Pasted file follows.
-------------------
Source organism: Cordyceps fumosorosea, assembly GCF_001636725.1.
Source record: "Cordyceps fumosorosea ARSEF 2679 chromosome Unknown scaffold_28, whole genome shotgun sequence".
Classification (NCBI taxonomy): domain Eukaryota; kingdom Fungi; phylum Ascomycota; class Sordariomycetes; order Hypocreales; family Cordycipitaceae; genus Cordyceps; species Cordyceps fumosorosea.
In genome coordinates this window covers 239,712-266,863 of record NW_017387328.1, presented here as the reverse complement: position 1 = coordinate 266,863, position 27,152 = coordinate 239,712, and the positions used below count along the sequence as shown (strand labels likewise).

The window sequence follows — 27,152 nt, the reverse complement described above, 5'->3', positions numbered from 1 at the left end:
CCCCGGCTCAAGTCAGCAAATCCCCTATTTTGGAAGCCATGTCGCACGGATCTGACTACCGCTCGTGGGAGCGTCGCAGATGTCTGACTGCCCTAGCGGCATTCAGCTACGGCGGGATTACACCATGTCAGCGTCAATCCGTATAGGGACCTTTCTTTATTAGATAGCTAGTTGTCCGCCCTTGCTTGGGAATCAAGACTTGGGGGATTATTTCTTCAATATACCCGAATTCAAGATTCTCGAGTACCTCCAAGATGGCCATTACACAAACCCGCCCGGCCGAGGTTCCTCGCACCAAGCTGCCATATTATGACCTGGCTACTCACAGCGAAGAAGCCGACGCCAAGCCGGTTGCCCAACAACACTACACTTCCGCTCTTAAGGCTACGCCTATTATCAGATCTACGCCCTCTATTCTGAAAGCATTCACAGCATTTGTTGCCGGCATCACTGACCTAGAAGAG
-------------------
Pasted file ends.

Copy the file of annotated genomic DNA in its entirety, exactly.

Source organism: Cordyceps fumosorosea, assembly GCF_001636725.1.
Source record: "Cordyceps fumosorosea ARSEF 2679 chromosome Unknown scaffold_28, whole genome shotgun sequence".
Classification (NCBI taxonomy): domain Eukaryota; kingdom Fungi; phylum Ascomycota; class Sordariomycetes; order Hypocreales; family Cordycipitaceae; genus Cordyceps; species Cordyceps fumosorosea.
In genome coordinates this window covers 239,712-266,863 of record NW_017387328.1, presented here as the reverse complement: position 1 = coordinate 266,863, position 27,152 = coordinate 239,712, and the positions used below count along the sequence as shown (strand labels likewise).

The window sequence follows — 27,152 nt, the reverse complement described above, 5'->3', positions numbered from 1 at the left end:
CCCCGGCTCAAGTCAGCAAATCCCCTATTTTGGAAGCCATGTCGCACGGATCTGACTACCGCTCGTGGGAGCGTCGCAGATGTCTGACTGCCCTAGCGGCATTCAGCTACGGCGGGATTACACCATGTCAGCGTCAATCCGTATAGGGACCTTTCTTTATTAGATAGCTAGTTGTCCGCCCTTGCTTGGGAATCAAGACTTGGGGGATTATTTCTTCAATATACCCGAATTCAAGATTCTCGAGTACCTCCAAGATGGCCATTACACAAACCCGCCCGGCCGAGGTTCCTCGCACCAAGCTGCCATATTATGACCTGGCTACTCACAGCGAAGAAGCCGACGCCAAGCCGGTTGCCCAACAACACTACACTTCCGCTCTTAAGGCTACGCCTATTATCAGATCTACGCCCTCTATTCTGAAAGCATTCACAGCATTTGTTGCCGGCATCACTGACCTAGAAGAG